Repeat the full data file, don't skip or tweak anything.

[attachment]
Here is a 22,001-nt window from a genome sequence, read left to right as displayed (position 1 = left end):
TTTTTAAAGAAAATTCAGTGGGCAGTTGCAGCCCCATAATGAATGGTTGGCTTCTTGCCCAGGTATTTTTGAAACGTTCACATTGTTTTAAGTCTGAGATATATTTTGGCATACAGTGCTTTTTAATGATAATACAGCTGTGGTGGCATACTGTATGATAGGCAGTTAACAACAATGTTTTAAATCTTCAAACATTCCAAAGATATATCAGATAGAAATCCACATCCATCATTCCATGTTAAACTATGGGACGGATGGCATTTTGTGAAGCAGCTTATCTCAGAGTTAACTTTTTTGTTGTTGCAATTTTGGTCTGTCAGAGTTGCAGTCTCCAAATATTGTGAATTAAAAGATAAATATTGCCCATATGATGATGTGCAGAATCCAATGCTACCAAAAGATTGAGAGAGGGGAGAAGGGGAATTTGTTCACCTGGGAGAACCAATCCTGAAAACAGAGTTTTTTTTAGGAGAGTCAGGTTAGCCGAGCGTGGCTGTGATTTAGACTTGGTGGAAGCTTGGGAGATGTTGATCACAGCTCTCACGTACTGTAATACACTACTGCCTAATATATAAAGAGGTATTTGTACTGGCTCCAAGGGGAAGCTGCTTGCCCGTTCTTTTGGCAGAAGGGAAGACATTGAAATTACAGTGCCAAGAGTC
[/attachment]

Here is a 22,001-nt window from a genome sequence, read left to right as displayed (position 1 = left end):
TTTTTAAAGAAAATTCAGTGGGCAGTTGCAGCCCCATAATGAATGGTTGGCTTCTTGCCCAGGTATTTTTGAAACGTTCACATTGTTTTAAGTCTGAGATATATTTTGGCATACAGTGCTTTTTAATGATAATACAGCTGTGGTGGCATACTGTATGATAGGCAGTTAACAACAATGTTTTAAATCTTCAAACATTCCAAAGATATATCAGATAGAAATCCACATCCATCATTCCATGTTAAACTATGGGACGGATGGCATTTTGTGAAGCAGCTTATCTCAGAGTTAACTTTTTTGTTGTTGCAATTTTGGTCTGTCAGAGTTGCAGTCTCCAAATATTGTGAATTAAAAGATAAATATTGCCCATATGATGATGTGCAGAATCCAATGCTACCAAAAGATTGAGAGAGGGGAGAAGGGGAATTTGTTCACCTGGGAGAACCAATCCTGAAAACAGAGTTTTTTTTAGGAGAGTCAGGTTAGCCGAGCGTGGCTGTGATTTAGACTTGGTGGAAGCTTGGGAGATGTTGATCACAGCTCTCACGTACTGTAATACACTACTGCCTAATATATAAAGAGGTATTTGTACTGGCTCCAAGGGGAAGCTGCTTGCCCGTTCTTTTGGCAGAAGGGAAGACATTGAAATTACAGTGCCAAGAGTC